U.S. Navy history and heritage body celebrates half a decade of conservation work

Image: Melissa Swanson and Karl Knauer, conservators at Naval History and Heritage Command, undertake conservation cleaning on the exterior of the USS Utah bell | U.S. Navy photo by Naval History and Heritage Command Collection Management Facility staff/Released

Naval History and Heritage Command’s Conservation Branch is celebrating its five-year anniversary of preserving U.S. Navy cultural property.

The organisation’s Conservation Branch is responsible for analysing and conserving the U.S. Navy’s broad spectrum of over 300,000 historical artefacts, including ships’ bells, uniforms and plaques.

Condition assessments, scientific analysis, stabilisation and treatment, artefact re-housing, developing appropriate storage solutions, and providing exhibit guidance all falls under the unit’s remit.

All this work is undertaken at a specially designed facility in Virginia, with the ultimate aim of preserving the maximum amount of naval history for the general public to access and enjoy in perpetuity.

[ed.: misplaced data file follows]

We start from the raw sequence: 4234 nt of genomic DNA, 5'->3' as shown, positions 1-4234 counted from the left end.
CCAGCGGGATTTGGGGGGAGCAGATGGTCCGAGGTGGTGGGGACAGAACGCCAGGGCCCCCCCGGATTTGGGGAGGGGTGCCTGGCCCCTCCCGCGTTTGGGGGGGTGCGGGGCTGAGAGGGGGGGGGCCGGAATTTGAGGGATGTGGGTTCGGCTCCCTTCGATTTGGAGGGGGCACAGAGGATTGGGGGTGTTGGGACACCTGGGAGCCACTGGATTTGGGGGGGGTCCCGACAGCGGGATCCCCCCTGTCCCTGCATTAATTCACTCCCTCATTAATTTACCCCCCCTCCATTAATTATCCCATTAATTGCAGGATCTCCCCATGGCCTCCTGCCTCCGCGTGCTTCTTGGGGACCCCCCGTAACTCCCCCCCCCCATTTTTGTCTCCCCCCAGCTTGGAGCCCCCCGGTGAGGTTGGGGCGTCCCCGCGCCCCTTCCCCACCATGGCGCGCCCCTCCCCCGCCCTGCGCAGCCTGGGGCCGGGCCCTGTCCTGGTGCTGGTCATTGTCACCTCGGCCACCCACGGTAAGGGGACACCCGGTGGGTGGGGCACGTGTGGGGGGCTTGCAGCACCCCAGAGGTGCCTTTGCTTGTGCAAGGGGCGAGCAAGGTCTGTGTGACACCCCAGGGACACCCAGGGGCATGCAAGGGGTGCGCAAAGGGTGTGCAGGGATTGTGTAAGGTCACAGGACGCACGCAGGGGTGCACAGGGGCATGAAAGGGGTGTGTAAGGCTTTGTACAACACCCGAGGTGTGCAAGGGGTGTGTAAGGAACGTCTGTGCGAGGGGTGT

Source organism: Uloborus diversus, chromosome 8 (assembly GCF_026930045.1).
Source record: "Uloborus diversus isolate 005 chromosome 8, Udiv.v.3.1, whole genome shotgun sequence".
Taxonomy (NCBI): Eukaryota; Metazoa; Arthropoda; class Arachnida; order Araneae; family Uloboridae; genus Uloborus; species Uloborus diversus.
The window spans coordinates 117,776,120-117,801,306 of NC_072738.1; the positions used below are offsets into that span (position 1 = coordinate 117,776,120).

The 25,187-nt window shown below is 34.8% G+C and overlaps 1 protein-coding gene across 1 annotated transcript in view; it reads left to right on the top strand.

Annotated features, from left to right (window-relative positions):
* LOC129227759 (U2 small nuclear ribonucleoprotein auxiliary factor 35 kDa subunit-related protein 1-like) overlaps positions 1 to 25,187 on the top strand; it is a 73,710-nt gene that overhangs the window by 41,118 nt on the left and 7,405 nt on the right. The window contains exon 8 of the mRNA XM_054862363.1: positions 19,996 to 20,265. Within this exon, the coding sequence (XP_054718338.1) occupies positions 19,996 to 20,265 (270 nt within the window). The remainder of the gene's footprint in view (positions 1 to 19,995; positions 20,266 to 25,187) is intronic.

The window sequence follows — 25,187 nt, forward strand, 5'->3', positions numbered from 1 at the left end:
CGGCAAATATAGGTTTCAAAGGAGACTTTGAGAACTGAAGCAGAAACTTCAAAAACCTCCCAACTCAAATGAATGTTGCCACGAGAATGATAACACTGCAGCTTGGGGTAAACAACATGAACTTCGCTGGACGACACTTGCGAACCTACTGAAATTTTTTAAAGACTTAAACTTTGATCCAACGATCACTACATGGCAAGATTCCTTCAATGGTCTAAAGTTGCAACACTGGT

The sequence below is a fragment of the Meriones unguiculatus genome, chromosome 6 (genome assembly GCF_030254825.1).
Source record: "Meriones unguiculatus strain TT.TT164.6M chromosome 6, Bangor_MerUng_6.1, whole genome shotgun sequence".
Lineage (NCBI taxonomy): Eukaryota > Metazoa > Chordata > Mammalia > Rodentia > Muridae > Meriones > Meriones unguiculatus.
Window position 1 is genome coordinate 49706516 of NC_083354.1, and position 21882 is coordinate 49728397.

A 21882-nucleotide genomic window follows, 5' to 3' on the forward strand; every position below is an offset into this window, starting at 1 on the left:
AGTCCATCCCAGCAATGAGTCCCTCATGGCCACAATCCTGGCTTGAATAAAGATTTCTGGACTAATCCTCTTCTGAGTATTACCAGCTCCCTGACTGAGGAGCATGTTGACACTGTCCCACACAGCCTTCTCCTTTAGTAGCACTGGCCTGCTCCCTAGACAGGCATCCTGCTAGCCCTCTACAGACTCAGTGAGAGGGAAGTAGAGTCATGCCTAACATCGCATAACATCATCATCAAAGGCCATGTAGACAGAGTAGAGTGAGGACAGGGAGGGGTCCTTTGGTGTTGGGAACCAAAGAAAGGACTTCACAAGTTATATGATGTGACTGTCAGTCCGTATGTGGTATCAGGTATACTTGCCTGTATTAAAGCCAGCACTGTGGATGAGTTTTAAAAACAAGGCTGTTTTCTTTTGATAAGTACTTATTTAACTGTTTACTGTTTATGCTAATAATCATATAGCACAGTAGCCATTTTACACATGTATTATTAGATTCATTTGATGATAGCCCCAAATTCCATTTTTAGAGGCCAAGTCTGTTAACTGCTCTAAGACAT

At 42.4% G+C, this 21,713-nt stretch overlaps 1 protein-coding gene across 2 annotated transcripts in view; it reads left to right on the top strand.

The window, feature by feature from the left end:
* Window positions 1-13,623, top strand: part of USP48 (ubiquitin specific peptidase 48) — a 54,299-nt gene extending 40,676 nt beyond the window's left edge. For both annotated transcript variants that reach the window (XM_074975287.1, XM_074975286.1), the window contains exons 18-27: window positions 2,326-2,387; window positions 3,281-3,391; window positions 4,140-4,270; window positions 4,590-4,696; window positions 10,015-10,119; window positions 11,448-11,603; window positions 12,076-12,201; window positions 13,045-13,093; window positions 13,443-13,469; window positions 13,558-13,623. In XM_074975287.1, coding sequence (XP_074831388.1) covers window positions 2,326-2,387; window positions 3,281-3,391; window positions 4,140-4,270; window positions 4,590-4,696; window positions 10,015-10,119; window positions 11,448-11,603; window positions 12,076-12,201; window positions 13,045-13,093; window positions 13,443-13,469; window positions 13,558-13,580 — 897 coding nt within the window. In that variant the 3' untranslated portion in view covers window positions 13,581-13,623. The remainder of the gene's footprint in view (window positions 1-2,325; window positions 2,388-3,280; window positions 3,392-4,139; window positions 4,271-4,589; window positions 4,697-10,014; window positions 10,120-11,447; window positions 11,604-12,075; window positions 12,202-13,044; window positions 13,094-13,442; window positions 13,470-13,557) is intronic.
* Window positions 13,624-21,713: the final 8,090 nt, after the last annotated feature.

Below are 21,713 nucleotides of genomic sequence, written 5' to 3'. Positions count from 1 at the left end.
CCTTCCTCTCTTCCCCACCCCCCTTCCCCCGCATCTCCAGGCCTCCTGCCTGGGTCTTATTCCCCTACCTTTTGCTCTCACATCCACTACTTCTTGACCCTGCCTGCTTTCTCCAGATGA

The site, situated in the city of Richmond, began operating in May 2019 and is home to a lab equipped with steel cabinetry and casework, chemical-resistant counters, mobile hydraulic workbenches, a water filtration system, an 8-foot ducted fume hood, direct access to a loading dock, and climate-controlled artefact storage.

The ribbon is cut to open the conservation lab at the Naval History and Heritage Command's Collection Management Facility in May 2019 | U.S. Navy photo by Mass Communication Specialist 2nd Class Mutis A. Capizzi/RELEASED

“To date, we have assessed 318 different artefacts. We have conserved 69 artefacts ranging from a small commemorative medal to a large sampan. Many of those are now on loan around the country,” notes Conservation Branch head David Krop.

“Collectively, we have created a physical laboratory where technical conservation work and innovation occur on a weekly basis. In doing so, we are fortunate to carry on the vital work of using heritage to enhance warfighting capability and preserve and present an accurate history of the U.S. Navy.”

Looking ahead, Krop says the Branch is “exploring ways to scale-up” to enable conservation work of ‘macro artefacts’ such as submarine sails, deck guns, and watercraft.